A Tribe Called Quest
“Midnight Marauders” (1993)
Since 1994, A Tribe Called Quest’s Midnight Marauders album has been a shoo-in for my desert island discs. It’s one of two records that I would want to take with me no matter where I am.
I have a particularly interesting relationship with Tribe. I remember hearing “Scenario” and “Jazz” when I was in elementary school, but with my short attention span and pension for pop-rap, they couldn’t keep up with the likes of Kris Kross. When “Award Tour” came out, my tastes shifted and sample-heavy contemporaries like The Pharcyde and Souls of Mischief were getting mad rotation on my Panasonic tape player. When I got my first CD player for my birthday that summer, the two CDs I picked out were Nas’ Illmatic and Midnight Marauders.
On planes, buses, waiting rooms, school, I played the shit out of “Marauders.” It’s one of the few records that I memorized from front to back and got weirdly obsessed with the connection between “Oh My God” and “God Lives Through.” When it came out, each cover had different color way borders, so I would go to the Wherehouse or Sam Goody and pour over each cover to see if the faces that backed the Tribe figure were different. I got into buying up breaks because of the incredibly detailed liner notes in “Marauders,” which I’m sure my wife curses under her breath when I come home with a stack of crackly old records.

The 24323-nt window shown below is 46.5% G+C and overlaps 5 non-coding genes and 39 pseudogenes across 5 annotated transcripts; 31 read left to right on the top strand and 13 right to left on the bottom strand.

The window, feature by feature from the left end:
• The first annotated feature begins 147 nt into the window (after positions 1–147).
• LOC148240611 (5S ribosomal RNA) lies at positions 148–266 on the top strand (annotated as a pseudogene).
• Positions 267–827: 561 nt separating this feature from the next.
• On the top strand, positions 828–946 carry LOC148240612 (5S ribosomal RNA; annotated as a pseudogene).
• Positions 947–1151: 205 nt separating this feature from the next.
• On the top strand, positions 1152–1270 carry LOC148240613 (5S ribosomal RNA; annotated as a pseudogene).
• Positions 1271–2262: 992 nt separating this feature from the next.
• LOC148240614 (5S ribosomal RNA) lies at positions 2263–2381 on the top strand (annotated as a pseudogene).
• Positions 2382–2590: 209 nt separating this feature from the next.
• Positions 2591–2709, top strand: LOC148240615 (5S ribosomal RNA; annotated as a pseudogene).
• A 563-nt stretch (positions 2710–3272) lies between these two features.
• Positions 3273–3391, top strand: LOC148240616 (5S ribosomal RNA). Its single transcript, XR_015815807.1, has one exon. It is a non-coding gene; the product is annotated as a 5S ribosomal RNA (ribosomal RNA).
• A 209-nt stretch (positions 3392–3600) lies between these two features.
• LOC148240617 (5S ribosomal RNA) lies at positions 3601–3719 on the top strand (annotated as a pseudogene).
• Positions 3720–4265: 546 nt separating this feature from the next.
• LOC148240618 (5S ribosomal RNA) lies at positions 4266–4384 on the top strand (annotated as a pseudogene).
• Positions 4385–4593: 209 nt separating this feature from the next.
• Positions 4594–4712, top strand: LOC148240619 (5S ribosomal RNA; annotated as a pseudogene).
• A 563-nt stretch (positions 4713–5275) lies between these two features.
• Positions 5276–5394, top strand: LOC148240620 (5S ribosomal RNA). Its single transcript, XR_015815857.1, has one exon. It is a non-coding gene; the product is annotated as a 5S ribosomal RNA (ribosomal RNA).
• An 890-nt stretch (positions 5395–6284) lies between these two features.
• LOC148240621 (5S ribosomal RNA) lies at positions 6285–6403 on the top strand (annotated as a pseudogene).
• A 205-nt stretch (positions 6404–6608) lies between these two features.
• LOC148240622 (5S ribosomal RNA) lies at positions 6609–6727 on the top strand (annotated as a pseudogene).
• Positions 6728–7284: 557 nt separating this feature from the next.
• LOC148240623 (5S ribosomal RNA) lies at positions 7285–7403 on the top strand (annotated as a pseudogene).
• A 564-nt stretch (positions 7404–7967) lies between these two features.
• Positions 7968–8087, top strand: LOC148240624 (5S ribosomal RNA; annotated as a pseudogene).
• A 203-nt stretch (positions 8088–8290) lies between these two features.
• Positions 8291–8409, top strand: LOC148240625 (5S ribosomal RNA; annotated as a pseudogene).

I could legitimately go on for an entire book of why this is a great record: the lyrics from both Phife and Q-Tip are on point. It’s as fun as it is socially poignant – where else could you have a storytelling jam like “8 Million Stories” AND a song that addresses the value of the Black man in “Sucka N****”? Additionally, this is part of a generation of hip-hop records that could be incredibly sample heavy and probably not cost you a few mil.
It’s a time capsule in the best ways – it’s nostalgia, but it’s inspiring. Listening to “Midnight Marauders” makes me want to step up production and I would hope if you’re an artist in anyway, you’d feel the same way when this record comes on.
— Ryan Pangilinan
Ryan Pangilinan aka DJ Ryan Fresh has been kicking around Seattle Hip-Hop for nearly 20 years. He’s one-third of VintageDOPE and actively DJs in the Puget Sound. He also plays bass in the queer synthpop band, Seaside Tryst. His first book, FRIEND REQUEST SENT, is available now on Pioneers Press.
Check out Ryan Fresh’s mixes here: https://www.mixcloud.com/RyanFresh/